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Perry's Index to the Aesopica

Fables exist in many versions; here is one version in English:


No one gladly revisits a place where he got hurt.
After her months of pregnancy had passed, a woman about to deliver her child was lying on the ground, moaning and weeping. Her husband urged her to rest her body on the bed, so that she might better relieve herself of nature's burden, but the woman refused and said, 'I hardly think that my trouble could come to an end in the very place where it was first conceived!'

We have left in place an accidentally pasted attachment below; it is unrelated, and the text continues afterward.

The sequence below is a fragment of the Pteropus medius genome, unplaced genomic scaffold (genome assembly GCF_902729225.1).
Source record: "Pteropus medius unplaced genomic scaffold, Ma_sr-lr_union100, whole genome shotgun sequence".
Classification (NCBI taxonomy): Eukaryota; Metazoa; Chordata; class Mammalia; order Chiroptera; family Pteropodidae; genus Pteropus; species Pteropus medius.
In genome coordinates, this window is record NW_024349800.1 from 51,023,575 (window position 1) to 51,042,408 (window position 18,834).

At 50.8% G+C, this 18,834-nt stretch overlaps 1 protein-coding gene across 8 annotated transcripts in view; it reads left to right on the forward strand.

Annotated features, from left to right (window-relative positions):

Source: Aesop's Fables. A new translation by Laura Gibbs. Oxford University Press (World's Classics): Oxford, 2002.
NOTE: New cover, with new ISBN, published in 2008; contents of book unchanged.


Perry 479: Gibbs (Oxford) 538 [English]
Perry 479: Phaedrus 1.18 [Latin]

You can find a compilation of Perry's index to the Aesopica in the gigantic appendix to his edition of Babrius and Phaedrus for the Loeb Classical Library (Harvard University Press: Cambridge, 1965). This book is an absolute must for anyone interested in the Aesopic fable tradition. Invaluable.